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Re^2: If I was forced to use only one kind of loop for the rest of my days it would be a

by BerntB (Deacon)
on Sep 30, 2005 at 03:36 UTC ( #496327=note: print w/replies, xml ) Need Help??


in reply to Re: If I was forced to use only one kind of loop for the rest of my days it would be a
in thread If I was forced to use only one kind of loop for the rest of my days it would be a

However, the rest of my life is just too long
Someone has better statistics of heart problems among their relatives than I have... :-)
wouldn't choose foreach as the single looping construct, as I've learnt that it wouldn't give me a Turing-complete language.
A language with 'if' statements, blocks and foreach should be Turing complete? Write a state engine with if conditions -- put inside an infinitely looping foreach. (-: To get that foreach, lazy eval would be a feature, of course. :-)

To chose goto and learn source filtering to get everything else is cheating, I guess.

  • Comment on Re^2: If I was forced to use only one kind of loop for the rest of my days it would be a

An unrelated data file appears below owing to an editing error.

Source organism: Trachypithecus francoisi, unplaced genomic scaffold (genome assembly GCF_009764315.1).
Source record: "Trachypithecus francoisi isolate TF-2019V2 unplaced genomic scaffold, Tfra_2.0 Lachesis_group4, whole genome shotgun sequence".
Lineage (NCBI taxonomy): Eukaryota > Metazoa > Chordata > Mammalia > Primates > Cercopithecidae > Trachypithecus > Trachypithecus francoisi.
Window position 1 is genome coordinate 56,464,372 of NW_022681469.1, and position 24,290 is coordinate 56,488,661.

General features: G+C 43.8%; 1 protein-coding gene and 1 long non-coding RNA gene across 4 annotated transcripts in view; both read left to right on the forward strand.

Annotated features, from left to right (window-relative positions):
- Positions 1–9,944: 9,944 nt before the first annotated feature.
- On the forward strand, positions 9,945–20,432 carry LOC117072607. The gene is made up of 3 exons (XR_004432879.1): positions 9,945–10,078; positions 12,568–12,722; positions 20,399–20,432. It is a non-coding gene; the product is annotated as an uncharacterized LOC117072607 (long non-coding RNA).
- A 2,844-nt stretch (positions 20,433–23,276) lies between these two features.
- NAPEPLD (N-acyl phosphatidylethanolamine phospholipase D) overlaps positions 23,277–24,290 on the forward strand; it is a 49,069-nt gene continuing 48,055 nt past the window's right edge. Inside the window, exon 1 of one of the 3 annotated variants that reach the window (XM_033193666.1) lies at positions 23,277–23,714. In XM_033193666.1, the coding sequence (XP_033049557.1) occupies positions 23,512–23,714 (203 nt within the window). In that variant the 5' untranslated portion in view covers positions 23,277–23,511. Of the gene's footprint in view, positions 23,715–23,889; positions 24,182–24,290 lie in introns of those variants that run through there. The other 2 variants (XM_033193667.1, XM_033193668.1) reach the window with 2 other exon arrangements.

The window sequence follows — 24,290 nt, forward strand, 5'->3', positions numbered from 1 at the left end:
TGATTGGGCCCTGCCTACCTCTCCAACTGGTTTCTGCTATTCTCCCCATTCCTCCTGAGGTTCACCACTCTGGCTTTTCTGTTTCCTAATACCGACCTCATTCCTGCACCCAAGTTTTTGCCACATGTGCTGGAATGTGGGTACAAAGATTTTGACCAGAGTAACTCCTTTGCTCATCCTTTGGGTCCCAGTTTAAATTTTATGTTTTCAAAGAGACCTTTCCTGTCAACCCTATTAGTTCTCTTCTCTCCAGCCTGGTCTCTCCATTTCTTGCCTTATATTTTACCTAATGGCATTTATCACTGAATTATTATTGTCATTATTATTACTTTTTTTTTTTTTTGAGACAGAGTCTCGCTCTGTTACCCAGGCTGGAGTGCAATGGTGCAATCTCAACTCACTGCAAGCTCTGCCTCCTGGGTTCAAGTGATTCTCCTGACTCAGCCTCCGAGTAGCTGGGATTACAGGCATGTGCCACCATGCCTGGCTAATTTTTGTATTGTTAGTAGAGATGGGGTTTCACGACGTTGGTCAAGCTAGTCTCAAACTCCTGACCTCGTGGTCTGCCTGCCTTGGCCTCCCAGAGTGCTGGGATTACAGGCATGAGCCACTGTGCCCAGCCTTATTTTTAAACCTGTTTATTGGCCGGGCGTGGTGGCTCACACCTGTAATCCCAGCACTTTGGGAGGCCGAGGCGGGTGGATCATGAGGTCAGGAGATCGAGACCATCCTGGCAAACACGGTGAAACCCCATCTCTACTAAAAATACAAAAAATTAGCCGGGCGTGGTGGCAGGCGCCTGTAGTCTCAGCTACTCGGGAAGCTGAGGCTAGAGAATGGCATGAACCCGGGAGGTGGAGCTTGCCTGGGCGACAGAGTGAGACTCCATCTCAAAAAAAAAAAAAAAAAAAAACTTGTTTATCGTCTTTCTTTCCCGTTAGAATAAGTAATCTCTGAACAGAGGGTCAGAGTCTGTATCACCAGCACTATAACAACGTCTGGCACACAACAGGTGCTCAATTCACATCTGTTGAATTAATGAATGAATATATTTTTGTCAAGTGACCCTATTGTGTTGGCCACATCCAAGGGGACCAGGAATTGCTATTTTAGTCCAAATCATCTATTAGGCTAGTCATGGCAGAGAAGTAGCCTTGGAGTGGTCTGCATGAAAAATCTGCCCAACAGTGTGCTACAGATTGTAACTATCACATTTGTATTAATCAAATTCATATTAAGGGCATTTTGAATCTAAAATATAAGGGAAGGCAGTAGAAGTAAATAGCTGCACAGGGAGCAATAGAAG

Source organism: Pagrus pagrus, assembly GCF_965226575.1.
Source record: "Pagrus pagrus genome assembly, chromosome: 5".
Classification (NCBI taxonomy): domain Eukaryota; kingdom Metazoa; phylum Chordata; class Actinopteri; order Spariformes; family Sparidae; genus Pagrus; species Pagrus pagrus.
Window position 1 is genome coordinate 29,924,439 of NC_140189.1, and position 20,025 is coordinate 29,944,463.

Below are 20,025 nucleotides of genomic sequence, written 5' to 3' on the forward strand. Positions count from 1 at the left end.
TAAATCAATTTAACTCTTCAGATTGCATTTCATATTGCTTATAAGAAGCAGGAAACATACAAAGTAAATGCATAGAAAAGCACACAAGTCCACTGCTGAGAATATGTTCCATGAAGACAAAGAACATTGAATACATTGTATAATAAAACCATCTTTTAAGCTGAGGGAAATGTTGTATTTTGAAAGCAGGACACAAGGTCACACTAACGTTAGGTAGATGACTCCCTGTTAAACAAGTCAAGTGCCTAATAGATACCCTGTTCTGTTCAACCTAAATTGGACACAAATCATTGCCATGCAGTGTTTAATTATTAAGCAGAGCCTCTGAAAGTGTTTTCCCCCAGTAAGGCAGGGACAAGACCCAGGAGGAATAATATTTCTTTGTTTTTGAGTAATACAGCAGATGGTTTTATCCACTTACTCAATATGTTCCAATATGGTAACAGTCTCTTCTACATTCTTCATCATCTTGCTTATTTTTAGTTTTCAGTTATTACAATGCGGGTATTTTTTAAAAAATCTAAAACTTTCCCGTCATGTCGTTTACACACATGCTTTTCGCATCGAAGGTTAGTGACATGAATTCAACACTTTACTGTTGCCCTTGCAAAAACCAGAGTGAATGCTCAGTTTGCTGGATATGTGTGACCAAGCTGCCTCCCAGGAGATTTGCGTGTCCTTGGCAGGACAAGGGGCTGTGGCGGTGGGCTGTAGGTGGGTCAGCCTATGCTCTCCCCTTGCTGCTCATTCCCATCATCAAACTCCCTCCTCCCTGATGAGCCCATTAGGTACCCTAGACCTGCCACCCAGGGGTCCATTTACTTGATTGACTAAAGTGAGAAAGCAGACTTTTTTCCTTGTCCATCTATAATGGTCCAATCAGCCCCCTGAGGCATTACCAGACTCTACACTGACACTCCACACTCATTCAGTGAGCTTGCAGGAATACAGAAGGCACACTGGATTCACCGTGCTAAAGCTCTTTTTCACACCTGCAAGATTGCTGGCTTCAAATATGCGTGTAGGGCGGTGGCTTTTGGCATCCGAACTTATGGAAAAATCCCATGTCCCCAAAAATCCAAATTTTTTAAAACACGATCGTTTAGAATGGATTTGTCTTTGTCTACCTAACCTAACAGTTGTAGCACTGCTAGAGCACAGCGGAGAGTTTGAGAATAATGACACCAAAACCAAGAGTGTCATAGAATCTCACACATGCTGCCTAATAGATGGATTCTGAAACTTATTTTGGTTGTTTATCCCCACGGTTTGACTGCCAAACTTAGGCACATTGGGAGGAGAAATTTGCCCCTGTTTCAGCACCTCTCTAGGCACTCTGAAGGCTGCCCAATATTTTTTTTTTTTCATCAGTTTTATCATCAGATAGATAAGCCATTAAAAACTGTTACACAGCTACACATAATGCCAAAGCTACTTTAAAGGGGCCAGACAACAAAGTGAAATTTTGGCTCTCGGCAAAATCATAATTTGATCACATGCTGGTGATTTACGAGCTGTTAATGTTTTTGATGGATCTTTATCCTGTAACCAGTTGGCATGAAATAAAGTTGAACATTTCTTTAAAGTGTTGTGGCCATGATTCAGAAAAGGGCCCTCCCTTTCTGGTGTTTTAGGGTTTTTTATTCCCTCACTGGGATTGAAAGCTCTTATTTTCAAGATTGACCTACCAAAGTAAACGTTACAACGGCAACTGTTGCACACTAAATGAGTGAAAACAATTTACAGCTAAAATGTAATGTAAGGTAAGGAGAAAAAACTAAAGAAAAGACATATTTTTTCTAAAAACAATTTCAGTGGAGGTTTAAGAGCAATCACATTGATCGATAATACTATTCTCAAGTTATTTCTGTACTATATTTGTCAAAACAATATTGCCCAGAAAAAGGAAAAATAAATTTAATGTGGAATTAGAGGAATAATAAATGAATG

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Re^3: If I was forced to use only one kind of loop for the rest of my days it would be a
by ambrus (Abbot) on Sep 30, 2005 at 06:20 UTC

    That's it: an infinitely looping foreach isn't a foreach. It's not a foreach in perl. It's not a for-each in standart scheme either, as r5rs clearly says that the arguments to for-each are lists. (In some interpreters, you can give an infinite list to for-each, but that's clearly an extension. Others, like mzscheme, raise an error on an infinite list.) For in sh and foreach in csh won't allow you to loop infinitely (except for the new arithmetic for loop in bash, but that's not a foreach loop, it's rather a c-style for loop).

      But you said Turing complete.

      A Turing machine is a theoretical construct that needs an infintely long tape, so any implementation has to be a subset, without invoking religion (-: and then you first have to prove that the g.d you use really exists :-).

      So isn't it a bit non-gracious to complain about an infinite list?

      I mean, it wouldn't be impossible to use a tied array. (The semantics for how a list is created makes that impossible, I think?)

      (define a (list 1 2 3)) (set-cdr! a a) (for-each (lambda (x) (display "hello world\n")) a)

        Please read what I said in the parent node.

        That's not a proper list, so r5rs doesn't guarantee this will work. It does work with some scheme implementations, but MzScheme says

        for-each: expects type <proper list> as 2nd argument, given: #0=(1 . # +0#); other arguments were: #<procedure:STDIN::59>
        if I type this code in it.

        Update: let me quote from the r5rs.

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